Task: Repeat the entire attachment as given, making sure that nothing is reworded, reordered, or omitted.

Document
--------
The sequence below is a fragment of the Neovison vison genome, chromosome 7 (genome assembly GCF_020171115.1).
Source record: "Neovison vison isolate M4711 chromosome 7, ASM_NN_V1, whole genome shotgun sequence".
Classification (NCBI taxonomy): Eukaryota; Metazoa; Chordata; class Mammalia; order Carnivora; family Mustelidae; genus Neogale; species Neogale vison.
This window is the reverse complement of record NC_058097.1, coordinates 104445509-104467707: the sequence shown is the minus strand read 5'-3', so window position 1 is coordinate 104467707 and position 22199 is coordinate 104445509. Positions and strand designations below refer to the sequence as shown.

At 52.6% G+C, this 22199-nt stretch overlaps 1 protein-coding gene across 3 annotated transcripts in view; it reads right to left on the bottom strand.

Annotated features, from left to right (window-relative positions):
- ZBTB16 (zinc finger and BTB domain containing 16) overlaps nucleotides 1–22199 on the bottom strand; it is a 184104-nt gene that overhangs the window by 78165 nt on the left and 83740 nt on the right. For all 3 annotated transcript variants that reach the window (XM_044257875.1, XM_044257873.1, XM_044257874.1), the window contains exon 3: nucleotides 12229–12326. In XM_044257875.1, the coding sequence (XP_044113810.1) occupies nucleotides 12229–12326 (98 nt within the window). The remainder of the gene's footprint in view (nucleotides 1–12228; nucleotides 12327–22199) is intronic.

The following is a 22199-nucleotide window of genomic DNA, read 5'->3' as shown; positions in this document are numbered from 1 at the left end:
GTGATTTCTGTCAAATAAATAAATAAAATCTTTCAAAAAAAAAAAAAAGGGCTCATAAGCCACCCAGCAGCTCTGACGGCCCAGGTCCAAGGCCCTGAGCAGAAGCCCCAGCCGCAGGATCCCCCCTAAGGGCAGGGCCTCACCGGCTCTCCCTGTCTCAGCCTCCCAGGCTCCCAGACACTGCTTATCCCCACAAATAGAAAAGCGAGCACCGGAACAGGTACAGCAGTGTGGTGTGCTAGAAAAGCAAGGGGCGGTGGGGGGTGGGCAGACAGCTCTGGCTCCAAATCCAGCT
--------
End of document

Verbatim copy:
The sequence below is a fragment of the Neovison vison genome, chromosome 7 (genome assembly GCF_020171115.1).
Source record: "Neovison vison isolate M4711 chromosome 7, ASM_NN_V1, whole genome shotgun sequence".
Classification (NCBI taxonomy): Eukaryota; Metazoa; Chordata; class Mammalia; order Carnivora; family Mustelidae; genus Neogale; species Neogale vison.
This window is the reverse complement of record NC_058097.1, coordinates 104445509-104467707: the sequence shown is the minus strand read 5'-3', so window position 1 is coordinate 104467707 and position 22199 is coordinate 104445509. Positions and strand designations below refer to the sequence as shown.

At 52.6% G+C, this 22199-nt stretch overlaps 1 protein-coding gene across 3 annotated transcripts in view; it reads right to left on the bottom strand.

Annotated features, from left to right (window-relative positions):
- ZBTB16 (zinc finger and BTB domain containing 16) overlaps nucleotides 1–22199 on the bottom strand; it is a 184104-nt gene that overhangs the window by 78165 nt on the left and 83740 nt on the right. For all 3 annotated transcript variants that reach the window (XM_044257875.1, XM_044257873.1, XM_044257874.1), the window contains exon 3: nucleotides 12229–12326. In XM_044257875.1, the coding sequence (XP_044113810.1) occupies nucleotides 12229–12326 (98 nt within the window). The remainder of the gene's footprint in view (nucleotides 1–12228; nucleotides 12327–22199) is intronic.

The following is a 22199-nucleotide window of genomic DNA, read 5'->3' as shown; positions in this document are numbered from 1 at the left end:
GTGATTTCTGTCAAATAAATAAATAAAATCTTTCAAAAAAAAAAAAAAGGGCTCATAAGCCACCCAGCAGCTCTGACGGCCCAGGTCCAAGGCCCTGAGCAGAAGCCCCAGCCGCAGGATCCCCCCTAAGGGCAGGGCCTCACCGGCTCTCCCTGTCTCAGCCTCCCAGGCTCCCAGACACTGCTTATCCCCACAAATAGAAAAGCGAGCACCGGAACAGGTACAGCAGTGTGGTGTGCTAGAAAAGCAAGGGGCGGTGGGGGGTGGGCAGACAGCTCTGGCTCCAAATCCAGCT